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  • From Vol. 2 No.3 (Feb. 3, 2016)

    How In-House Counsel, Management and the Board Can Collaborate to Manage Cyber Risks and Liability (Part Two of Two) 

    Through engagement, risk assessment, and continual review of cybersecurity risks and solutions, directors can both mitigate their own liability as well as the data security and litigation risks threatening the company. Part two of our two-part series on the board’s critical role in cybersecurity and data privacy issues addresses: how the board can follow up on management presentations; steps it should take after a breach; recent post-breach derivative suit caselaw; and how the board, in-house counsel and management can ensure a strong defense to such derivative actions. Part one provided best practices for management and in-house counsel to educate the board and keep the directors updated on cyber-related issues. See also “The Multifaceted Role of In-House Counsel in Cybersecurity” (Dec. 9, 2015).

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  • From Vol. 2 No.3 (Feb. 3, 2016)

    Minimizing Breach Damage When the Rubber Hits the Road

    When a cybersecurity incident is discovered, a company’s first steps are crucial to minimize the damage. Kirk Nahra, a partner at Wiley Rein, gave candid, practical advice for breach response at the recent IAPP conference. He discussed, among other things, the importance of training employees about breach reporting; how the terms a company uses for a breach may come back to haunt them; when privilege should not be preserved; and how getting all of the healthcare providers and vendors in the country into the Dallas Cowboys’ stadium to streamline their contracts could save billions of dollars. See also “After a Cyber Breach, What Laws Are in Play and Who Is Enforcing Them?” (May 20, 2015).

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  • From Vol. 1 No.18 (Dec. 9, 2015)

    The Multifaceted Role of In-House Counsel in Cybersecurity 

    To effectively advise corporations on cybersecurity issues, in-house counsel must navigate myriad issues that can vary across industries, state and international jurisdictions as well as privacy and information security contexts.  A recent PLI program brought together privacy and information security counsel from various industries to share insights on the role of in-house counsel charged with securing business-critical and confidential data and technology.  They discussed the different responsibilities for data privacy and cybersecurity professionals, international data privacy and protection laws, and offered strategies for in-house counsel to prevent internal cybersecurity threats, develop breach prevention and response policies and handle vendors.  The panel was moderated by Lori E. Lesser, a partner at Simpson Thacher, and included top practitioners Rick Borden, chief privacy officer at the Depository Trust & Clearing Corporation; Nur-ul-Haq, U.S. privacy counsel at NBCUniversal Media; Michelle Ifill, senior vice president at Verizon and general counsel of Verizon Corporate Services; and Michelle Perez, assistant general counsel of privacy for Interpublic Group.  See “Analyzing and Complying with Cyber Law from Different Vantage Points (Part One of Two),” The Cybersecurity Law Report, Vol. 1, No. 8 (Jul. 15, 2015); and Part Two, Vol. 1, No. 9 (Jul. 29, 2015).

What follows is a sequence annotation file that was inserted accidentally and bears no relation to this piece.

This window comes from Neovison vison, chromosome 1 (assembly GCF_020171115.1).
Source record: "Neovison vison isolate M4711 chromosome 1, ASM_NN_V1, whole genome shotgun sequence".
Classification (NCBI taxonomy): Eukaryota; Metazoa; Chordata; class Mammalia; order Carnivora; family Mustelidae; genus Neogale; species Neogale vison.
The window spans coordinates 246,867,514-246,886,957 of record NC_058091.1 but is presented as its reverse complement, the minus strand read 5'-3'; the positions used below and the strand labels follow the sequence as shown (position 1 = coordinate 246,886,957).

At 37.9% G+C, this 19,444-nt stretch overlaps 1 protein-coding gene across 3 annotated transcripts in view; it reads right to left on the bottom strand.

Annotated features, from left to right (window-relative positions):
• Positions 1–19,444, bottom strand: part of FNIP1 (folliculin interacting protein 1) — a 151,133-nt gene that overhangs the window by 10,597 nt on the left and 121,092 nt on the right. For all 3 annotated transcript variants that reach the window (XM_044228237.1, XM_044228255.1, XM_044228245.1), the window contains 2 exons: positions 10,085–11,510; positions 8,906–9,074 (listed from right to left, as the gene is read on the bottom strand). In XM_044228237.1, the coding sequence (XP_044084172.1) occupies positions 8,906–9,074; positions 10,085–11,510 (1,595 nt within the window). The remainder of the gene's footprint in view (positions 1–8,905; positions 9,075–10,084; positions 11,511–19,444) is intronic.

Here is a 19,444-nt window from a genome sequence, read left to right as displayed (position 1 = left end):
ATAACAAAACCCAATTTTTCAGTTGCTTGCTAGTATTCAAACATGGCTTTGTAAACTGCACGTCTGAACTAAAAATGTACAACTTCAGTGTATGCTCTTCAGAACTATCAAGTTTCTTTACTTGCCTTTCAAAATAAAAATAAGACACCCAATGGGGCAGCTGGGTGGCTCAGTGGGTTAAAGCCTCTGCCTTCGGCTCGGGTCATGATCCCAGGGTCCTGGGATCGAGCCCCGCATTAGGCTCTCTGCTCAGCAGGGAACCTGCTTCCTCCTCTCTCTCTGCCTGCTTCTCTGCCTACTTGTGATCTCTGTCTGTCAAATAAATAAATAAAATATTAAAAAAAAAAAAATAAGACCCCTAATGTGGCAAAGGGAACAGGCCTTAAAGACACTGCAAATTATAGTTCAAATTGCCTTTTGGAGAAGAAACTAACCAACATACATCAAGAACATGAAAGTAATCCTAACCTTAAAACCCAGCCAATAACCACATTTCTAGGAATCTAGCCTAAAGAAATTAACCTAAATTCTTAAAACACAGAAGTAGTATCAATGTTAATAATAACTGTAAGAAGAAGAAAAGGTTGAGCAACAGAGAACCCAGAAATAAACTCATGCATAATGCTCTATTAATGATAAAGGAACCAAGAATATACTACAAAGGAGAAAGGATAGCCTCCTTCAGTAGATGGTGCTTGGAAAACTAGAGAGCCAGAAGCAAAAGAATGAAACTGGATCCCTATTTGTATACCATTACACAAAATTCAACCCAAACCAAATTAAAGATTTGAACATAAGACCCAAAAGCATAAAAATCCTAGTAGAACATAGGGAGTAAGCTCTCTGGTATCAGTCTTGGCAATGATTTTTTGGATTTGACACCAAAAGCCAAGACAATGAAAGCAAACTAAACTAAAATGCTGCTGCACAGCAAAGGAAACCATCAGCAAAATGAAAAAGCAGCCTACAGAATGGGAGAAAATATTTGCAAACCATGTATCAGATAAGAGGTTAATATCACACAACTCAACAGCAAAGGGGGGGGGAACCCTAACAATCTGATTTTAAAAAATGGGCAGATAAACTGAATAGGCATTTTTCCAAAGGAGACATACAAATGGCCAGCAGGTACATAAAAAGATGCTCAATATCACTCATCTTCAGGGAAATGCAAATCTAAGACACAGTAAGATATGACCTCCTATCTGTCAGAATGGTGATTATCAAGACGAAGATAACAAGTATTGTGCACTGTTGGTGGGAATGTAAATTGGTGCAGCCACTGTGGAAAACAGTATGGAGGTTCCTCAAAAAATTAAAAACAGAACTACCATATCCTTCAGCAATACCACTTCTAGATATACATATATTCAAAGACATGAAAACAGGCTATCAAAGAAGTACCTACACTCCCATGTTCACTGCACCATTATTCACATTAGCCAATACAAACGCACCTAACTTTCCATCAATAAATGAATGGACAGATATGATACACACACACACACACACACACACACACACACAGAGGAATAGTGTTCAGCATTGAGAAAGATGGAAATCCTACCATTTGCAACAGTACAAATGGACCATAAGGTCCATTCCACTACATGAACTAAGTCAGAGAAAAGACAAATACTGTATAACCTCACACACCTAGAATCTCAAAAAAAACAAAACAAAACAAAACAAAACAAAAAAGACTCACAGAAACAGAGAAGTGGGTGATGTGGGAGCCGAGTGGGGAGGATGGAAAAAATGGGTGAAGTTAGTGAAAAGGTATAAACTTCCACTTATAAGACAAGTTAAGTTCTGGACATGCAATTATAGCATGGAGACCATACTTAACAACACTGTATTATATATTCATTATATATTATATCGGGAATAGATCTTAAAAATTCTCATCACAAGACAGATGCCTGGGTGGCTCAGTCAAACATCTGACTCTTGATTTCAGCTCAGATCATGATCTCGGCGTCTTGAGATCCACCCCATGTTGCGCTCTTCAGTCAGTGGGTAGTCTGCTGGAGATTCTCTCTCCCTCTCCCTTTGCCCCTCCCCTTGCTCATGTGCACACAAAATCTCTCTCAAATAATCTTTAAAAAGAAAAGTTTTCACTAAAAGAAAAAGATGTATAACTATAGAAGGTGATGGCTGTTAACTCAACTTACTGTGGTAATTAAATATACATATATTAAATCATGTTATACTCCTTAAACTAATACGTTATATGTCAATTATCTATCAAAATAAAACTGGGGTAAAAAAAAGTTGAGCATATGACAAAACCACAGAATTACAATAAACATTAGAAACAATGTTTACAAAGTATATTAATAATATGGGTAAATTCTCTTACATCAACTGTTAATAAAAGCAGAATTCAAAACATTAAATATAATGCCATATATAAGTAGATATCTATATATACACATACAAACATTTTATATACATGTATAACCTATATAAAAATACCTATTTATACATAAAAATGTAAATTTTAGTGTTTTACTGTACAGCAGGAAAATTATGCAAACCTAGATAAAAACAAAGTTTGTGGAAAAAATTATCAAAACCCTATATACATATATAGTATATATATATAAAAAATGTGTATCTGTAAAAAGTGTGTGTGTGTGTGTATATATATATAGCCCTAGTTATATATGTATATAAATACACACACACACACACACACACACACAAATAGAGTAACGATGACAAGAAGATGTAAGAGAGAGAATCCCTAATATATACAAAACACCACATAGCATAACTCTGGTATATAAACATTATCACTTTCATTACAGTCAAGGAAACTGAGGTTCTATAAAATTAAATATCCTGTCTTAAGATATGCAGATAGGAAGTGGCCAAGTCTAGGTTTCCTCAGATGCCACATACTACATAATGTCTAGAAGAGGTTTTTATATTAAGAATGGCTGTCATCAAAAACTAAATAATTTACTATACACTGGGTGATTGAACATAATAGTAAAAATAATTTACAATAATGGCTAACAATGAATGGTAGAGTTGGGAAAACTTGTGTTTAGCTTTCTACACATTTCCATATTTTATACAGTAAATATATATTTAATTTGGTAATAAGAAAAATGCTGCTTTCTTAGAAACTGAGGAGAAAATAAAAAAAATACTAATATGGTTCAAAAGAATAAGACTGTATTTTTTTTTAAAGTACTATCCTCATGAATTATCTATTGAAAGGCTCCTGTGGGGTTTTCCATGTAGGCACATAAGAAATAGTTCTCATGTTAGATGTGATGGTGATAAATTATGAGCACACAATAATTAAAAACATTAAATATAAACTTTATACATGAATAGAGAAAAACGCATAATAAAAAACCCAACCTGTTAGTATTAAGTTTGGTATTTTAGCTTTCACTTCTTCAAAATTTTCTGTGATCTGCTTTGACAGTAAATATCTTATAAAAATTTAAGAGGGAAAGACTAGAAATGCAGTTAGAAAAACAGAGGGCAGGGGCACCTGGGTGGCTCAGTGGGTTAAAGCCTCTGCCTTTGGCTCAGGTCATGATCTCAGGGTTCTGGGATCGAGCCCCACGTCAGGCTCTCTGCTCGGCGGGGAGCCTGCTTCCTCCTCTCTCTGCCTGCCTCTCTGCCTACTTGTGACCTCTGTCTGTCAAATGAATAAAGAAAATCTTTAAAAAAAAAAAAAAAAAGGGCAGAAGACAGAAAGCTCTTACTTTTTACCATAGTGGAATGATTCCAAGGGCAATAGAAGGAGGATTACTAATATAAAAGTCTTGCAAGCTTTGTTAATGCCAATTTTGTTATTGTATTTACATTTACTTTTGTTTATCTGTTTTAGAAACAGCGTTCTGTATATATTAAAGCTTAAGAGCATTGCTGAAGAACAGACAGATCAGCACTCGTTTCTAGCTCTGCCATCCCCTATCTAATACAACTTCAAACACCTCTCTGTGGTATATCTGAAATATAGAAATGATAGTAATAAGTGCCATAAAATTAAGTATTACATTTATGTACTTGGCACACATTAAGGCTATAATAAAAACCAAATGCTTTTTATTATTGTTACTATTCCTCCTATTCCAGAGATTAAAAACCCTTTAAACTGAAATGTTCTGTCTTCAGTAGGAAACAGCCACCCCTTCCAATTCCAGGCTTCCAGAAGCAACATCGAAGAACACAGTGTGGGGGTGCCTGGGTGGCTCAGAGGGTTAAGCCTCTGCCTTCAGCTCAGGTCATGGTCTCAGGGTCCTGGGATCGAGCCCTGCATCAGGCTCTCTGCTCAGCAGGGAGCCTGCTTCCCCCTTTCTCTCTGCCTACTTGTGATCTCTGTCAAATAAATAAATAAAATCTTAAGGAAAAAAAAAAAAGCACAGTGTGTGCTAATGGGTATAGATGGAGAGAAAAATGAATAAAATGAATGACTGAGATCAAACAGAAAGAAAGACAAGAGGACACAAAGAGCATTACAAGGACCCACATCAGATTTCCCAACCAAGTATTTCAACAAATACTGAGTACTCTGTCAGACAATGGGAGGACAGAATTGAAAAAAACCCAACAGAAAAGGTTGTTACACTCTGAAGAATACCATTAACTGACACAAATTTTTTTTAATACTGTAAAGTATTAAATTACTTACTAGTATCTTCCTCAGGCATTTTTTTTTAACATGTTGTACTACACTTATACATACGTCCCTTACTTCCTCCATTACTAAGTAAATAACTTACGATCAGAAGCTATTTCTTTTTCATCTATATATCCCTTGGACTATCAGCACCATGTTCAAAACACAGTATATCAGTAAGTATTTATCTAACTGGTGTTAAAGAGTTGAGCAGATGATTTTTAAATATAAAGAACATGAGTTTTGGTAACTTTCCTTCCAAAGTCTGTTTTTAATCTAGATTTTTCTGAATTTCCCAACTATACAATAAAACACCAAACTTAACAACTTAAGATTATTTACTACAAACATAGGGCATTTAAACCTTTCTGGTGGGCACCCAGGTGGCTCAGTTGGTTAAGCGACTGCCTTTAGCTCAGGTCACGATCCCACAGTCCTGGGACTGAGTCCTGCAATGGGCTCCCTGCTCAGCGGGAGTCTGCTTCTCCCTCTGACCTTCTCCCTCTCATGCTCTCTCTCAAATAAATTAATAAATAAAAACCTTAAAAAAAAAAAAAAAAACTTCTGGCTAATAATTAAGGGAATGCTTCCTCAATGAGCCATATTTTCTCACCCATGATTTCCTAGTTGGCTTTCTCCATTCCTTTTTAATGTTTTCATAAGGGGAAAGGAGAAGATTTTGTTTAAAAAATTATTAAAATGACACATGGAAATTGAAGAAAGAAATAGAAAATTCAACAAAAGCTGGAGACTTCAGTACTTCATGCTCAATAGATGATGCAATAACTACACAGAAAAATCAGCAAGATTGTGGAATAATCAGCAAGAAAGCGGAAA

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  • From Vol. 1 No.18 (Dec. 9, 2015)

    Proactive Steps to Protect Your Company in Anticipation of Future Data Security Litigation (Part Two of Two)

    There are several steps companies can take before and after a data breach to best position themselves for the litigation likely to follow.  In this second installment of our coverage of a recent Mintz Levin webinar, partners Kevin McGinty and Mark Robinson explore best practices for internal investigations and common defenses in data breach class actions.  The first article featured insight from partner Meredith Leary on how companies can put themselves in the best position now to defend their actions post-breach and Robinson’s list of threshold questions that companies can ask themselves at the outset of a data breach internal investigation.